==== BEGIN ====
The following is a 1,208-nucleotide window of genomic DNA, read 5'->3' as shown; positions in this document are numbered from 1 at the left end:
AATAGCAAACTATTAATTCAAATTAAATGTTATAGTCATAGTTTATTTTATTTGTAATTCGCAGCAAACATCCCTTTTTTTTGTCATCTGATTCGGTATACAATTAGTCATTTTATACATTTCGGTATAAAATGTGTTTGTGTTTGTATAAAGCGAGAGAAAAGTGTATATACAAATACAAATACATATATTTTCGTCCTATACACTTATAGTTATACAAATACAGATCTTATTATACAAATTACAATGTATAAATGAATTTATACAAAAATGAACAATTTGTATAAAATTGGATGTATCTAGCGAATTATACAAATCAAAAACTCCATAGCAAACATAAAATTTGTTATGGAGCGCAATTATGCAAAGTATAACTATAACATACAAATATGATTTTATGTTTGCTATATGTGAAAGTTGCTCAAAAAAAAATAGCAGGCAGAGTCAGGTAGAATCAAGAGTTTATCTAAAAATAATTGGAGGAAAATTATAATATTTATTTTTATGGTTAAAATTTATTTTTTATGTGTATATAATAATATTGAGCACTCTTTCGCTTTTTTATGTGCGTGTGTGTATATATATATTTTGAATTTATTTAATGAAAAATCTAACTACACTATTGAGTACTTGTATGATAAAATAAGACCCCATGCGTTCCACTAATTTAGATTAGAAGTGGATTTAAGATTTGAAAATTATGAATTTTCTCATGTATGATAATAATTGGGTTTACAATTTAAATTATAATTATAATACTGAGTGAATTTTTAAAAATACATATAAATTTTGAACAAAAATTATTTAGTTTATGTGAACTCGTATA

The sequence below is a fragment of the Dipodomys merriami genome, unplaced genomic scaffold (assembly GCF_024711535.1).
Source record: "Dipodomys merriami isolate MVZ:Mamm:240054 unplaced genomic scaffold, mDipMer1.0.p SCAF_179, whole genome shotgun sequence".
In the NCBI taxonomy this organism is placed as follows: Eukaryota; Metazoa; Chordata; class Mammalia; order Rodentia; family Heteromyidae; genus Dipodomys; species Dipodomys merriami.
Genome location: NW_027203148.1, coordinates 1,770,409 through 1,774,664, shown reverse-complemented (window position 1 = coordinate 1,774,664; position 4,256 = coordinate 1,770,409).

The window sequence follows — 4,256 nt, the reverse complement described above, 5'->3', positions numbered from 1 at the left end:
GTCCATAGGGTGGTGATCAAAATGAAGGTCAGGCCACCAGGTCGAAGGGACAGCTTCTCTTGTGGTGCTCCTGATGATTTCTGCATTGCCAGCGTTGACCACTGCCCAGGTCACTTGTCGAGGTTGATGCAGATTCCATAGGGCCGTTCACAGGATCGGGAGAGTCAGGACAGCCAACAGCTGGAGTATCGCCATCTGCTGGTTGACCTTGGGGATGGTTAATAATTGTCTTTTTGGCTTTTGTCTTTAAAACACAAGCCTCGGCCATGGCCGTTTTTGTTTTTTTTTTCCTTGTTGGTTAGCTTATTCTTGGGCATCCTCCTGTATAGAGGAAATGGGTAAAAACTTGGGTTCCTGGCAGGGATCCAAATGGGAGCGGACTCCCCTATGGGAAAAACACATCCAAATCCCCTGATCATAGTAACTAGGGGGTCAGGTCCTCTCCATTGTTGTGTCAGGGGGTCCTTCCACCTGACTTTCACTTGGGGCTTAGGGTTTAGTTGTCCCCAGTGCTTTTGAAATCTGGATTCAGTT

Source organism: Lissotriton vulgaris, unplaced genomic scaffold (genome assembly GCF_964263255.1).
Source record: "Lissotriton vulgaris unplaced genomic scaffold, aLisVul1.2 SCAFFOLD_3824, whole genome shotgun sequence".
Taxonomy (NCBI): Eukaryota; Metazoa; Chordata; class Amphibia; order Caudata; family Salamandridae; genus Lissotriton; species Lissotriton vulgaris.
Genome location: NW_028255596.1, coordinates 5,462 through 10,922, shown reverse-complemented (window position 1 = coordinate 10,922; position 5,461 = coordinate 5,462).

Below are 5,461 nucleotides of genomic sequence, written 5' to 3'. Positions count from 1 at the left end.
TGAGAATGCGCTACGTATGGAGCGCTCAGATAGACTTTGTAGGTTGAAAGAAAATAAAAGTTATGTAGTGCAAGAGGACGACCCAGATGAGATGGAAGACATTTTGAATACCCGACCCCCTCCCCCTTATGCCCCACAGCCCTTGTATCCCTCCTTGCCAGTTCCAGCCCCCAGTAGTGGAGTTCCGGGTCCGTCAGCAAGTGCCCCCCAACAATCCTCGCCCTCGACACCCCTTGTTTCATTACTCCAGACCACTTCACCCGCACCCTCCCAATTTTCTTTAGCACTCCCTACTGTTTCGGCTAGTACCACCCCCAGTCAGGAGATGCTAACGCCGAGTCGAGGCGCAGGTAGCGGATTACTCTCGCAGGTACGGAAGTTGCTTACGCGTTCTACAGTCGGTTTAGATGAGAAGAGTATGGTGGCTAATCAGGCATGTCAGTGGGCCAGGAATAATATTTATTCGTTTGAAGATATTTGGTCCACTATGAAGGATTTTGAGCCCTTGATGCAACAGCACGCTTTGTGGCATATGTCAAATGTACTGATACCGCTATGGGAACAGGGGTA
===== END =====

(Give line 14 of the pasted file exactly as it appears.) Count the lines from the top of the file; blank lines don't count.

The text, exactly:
TGAGAATGCGCTACGTATGGAGCGCTCAGATAGACTTTGTAGGTTGAAAGAAAATAAAAGTTATGTAGTGCAAGAGGACGACCCAGATGAGATGGAAGACATTTTGAATACCCGACCCCCTCCCCCTTATGCCCCACAGCCCTTGTATCCCTCCTTGCCAGTTCCAGCCCCCAGTAGTGGAGTTCCGGGTCCGTCAGCAAGTGCCCCCCAACAATCCTCGCCCTCGACACCCCTTGTTTCATTACTCCAGACCACTTCACCCGCACCCTCCCAATTTTCTTTAGCACTCCCTACTGTTTCGGCTAGTACCACCCCCAGTCAGGAGATGCTAACGCCGAGTCGAGGCGCAGGTAGCGGATTACTCTCGCAGGTACGGAAGTTGCTTACGCGTTCTACAGTCGGTTTAGATGAGAAGAGTATGGTGGCTAATCAGGCATGTCAGTGGGCCAGGAATAATATTTATTCGTTTGAAGATATTTGGTCCACTATGAAGGATTTTGAGCCCTTGATGCAACAGCACGCTTTGTGGCATATGTCAAATGTACTGATACCGCTATGGGAACAGGGGTA